John Kerry and Penny Pritzer with Brookings India chairman Vikram Mehta. Credit: Twitter/Brookings India

John Kerry and Penny Pritzer with Brookings India chairman Vikram Mehta. Credit: Twitter/Brookings India

What India means for Brookings

Why did Brookings establish its third overseas affiliate in India, adding to centres in Qatar and Beijing? The stated reason was India’s growing importance as the world’s largest democracy and a rapidly developing economy, and to raise the profile of India in Washington.

Its establishment was also an outcome of the interest taken by the think tank’s former president, Talbott. As deputy secretary of state in the Bill Clinton administration, he was chief negotiator for the US following India’s nuclear tests in 1998.

Despite the centre being an offshoot and affiliate of the Brookings Institution, Harsha Vardhana Singh is averse to the perception that Brookings India is a think tank with American links.

“Brookings India is entirely Indian and is a company registered in India. Indians are involved in directing, staffing and funding it. There is nothing American about it. Brookings DC might want to use our experts, or we might want to use theirs. But they can only advise us on governance. They cannot tell us what to research,” he said.

Brookings 2.0‘, a document outlining the future vision of the institution, however, points in another direction. It elaborates on the functions of the India centre and other centres in Beijing and Qatar.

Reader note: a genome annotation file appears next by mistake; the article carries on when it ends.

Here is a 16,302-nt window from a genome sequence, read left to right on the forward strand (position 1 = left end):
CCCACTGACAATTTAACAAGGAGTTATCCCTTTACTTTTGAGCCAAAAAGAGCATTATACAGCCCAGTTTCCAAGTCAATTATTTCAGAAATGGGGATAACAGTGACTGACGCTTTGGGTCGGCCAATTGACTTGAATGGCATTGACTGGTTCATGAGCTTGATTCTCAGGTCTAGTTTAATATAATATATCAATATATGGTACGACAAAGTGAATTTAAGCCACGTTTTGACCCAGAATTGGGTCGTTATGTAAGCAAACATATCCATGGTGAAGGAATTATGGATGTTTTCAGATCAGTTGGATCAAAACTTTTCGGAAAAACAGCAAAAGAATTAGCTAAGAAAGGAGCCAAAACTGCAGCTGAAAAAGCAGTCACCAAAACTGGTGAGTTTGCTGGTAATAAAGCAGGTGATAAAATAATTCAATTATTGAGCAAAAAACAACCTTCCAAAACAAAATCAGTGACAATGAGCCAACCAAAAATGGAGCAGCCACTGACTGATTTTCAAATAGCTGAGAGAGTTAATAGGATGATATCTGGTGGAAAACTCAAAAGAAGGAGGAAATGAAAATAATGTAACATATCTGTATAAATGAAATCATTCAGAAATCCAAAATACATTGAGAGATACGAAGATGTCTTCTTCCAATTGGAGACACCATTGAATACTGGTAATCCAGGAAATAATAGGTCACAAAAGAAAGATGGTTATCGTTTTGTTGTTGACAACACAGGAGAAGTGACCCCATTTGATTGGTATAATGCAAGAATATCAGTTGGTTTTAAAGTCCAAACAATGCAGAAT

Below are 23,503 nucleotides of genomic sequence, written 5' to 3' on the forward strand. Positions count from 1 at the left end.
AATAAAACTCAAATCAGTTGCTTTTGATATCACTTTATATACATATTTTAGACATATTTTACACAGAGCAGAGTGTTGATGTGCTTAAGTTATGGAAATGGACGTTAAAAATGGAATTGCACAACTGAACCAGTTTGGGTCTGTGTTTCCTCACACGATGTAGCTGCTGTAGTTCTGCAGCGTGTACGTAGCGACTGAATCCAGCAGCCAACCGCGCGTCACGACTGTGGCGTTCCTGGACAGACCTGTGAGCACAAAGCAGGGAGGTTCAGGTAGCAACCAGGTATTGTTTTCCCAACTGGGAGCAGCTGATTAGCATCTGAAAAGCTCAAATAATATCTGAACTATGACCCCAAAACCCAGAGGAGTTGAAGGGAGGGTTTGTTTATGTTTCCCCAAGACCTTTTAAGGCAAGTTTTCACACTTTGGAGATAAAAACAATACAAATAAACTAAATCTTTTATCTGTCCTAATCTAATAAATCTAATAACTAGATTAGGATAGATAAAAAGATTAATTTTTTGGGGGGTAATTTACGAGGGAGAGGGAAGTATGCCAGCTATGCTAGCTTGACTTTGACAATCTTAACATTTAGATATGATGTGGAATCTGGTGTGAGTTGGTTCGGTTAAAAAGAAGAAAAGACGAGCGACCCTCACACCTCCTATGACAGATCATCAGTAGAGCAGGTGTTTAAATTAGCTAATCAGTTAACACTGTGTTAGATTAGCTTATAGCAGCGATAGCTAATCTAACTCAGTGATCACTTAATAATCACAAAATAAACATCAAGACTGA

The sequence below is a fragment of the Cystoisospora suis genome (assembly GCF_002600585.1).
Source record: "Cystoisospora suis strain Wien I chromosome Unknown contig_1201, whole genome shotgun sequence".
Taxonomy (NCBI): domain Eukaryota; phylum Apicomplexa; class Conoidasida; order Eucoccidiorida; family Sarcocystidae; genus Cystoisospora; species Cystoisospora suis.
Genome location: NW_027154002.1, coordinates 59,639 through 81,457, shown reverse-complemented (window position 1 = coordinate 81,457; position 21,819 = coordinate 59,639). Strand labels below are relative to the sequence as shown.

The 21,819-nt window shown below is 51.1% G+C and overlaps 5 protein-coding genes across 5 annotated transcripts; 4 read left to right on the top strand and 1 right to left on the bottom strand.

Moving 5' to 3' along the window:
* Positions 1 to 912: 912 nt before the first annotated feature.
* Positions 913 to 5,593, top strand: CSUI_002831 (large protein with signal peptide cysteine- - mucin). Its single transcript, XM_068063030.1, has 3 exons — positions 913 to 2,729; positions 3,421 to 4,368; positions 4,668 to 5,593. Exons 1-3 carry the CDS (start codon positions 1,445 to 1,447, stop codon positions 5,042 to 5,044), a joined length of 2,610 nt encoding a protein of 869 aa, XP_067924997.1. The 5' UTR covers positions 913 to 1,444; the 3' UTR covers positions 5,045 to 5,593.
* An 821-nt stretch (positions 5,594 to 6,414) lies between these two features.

“Brookings is well positioned to be part of the solution to America’s problems precisely because we know our city well. Since America’s difficulties are troublesome for the world and American leadership abroad is essential, our identity as a Washington-based think tank is an asset as we ply our trade globally by virtue of our overseas centers and via cyberspace, airwaves, and satellites”.

By its own admission then, the presence of Brookings in India is a manifestation of American soft power and a symbol of a growing closeness between the two countries, which began after the end of the Cold War.

Think tanks under Modi government

Brookings India chief executive Harsha Vardhan Singh. Credit: Wikimedia Commons

Brookings India chief executive Harsha Vardhan Singh. Credit: Wikimedia Commons

Whatever their role in earlier years, think tanks under the Modi government seem to be getting more attention. The recent revamping of Ministry of External Affairs’ Policy Planning and Research Division under foreign secretary S. Jaishankar included a redefined mandate of proactive outreach to Indian think tanks for ideas and perspectives on foreign policy formulation and advising think tanks on useful research. It includes organising major foreign policy conferences – the ‘Raisina Dialogue’ and ‘Gateway of India Dialogue’, in partnership with think tanks such as ORF and Gateway House.

During his visit to the US in 2016, Modi also met with heads of significant think tanks like the Council on Foreign Relations, Centre for American Progress, Carnegie Endowment, Atlantic Council, Hudson Institute and Brookings Institution. The aim was to understand how these American think tanks view global trends in the coming years and explore areas of collaboration between India and the US.